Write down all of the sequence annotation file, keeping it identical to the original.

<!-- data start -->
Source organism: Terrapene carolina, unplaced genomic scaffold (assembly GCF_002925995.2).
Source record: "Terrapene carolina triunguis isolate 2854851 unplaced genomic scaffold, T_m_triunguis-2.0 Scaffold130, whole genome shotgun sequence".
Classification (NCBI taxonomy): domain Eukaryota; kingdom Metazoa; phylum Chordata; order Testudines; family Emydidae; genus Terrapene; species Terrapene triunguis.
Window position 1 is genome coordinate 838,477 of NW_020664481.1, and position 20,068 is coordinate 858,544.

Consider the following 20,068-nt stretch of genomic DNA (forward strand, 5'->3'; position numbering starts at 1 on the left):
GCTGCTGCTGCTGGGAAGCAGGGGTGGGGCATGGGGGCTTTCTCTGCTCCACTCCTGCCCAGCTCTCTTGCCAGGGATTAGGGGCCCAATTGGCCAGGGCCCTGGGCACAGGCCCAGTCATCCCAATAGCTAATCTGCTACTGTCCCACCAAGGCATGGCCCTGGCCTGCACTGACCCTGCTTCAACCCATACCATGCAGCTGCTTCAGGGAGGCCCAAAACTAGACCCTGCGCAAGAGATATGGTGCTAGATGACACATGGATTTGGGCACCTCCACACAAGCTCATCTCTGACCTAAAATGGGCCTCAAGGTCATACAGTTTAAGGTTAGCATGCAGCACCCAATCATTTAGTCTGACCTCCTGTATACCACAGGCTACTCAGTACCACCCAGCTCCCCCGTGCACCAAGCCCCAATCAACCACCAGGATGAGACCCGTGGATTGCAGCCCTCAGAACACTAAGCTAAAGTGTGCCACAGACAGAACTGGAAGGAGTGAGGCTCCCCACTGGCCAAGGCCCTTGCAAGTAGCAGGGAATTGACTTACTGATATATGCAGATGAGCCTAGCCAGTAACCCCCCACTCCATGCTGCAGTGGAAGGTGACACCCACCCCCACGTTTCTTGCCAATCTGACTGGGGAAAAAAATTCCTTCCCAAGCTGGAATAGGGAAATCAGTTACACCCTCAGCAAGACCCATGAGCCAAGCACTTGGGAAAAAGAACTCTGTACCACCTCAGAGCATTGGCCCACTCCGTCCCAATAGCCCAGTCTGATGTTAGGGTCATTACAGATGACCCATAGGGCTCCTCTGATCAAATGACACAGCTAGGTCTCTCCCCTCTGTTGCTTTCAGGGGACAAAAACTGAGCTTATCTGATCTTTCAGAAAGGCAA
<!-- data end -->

Source organism: Terrapene carolina, unplaced genomic scaffold (assembly GCF_002925995.2).
Source record: "Terrapene carolina triunguis isolate 2854851 unplaced genomic scaffold, T_m_triunguis-2.0 Scaffold130, whole genome shotgun sequence".
Classification (NCBI taxonomy): domain Eukaryota; kingdom Metazoa; phylum Chordata; order Testudines; family Emydidae; genus Terrapene; species Terrapene triunguis.
Window position 1 is genome coordinate 838,477 of NW_020664481.1, and position 20,068 is coordinate 858,544.

Consider the following 20,068-nt stretch of genomic DNA (forward strand, 5'->3'; position numbering starts at 1 on the left):
GCTGCTGCTGCTGGGAAGCAGGGGTGGGGCATGGGGGCTTTCTCTGCTCCACTCCTGCCCAGCTCTCTTGCCAGGGATTAGGGGCCCAATTGGCCAGGGCCCTGGGCACAGGCCCAGTCATCCCAATAGCTAATCTGCTACTGTCCCACCAAGGCATGGCCCTGGCCTGCACTGACCCTGCTTCAACCCATACCATGCAGCTGCTTCAGGGAGGCCCAAAACTAGACCCTGCGCAAGAGATATGGTGCTAGATGACACATGGATTTGGGCACCTCCACACAAGCTCATCTCTGACCTAAAATGGGCCTCAAGGTCATACAGTTTAAGGTTAGCATGCAGCACCCAATCATTTAGTCTGACCTCCTGTATACCACAGGCTACTCAGTACCACCCAGCTCCCCCGTGCACCAAGCCCCAATCAACCACCAGGATGAGACCCGTGGATTGCAGCCCTCAGAACACTAAGCTAAAGTGTGCCACAGACAGAACTGGAAGGAGTGAGGCTCCCCACTGGCCAAGGCCCTTGCAAGTAGCAGGGAATTGACTTACTGATATATGCAGATGAGCCTAGCCAGTAACCCCCCACTCCATGCTGCAGTGGAAGGTGACACCCACCCCCACGTTTCTTGCCAATCTGACTGGGGAAAAAAATTCCTTCCCAAGCTGGAATAGGGAAATCAGTTACACCCTCAGCAAGACCCATGAGCCAAGCACTTGGGAAAAAGAACTCTGTACCACCTCAGAGCATTGGCCCACTCCGTCCCAATAGCCCAGTCTGATGTTAGGGTCATTACAGATGACCCATAGGGCTCCTCTGATCAAATGACACAGCTAGGTCTCTCCCCTCTGTTGCTTTCAGGGGACAAAAACTGAGCTTATCTGATCTTTCAGAAAGGCAA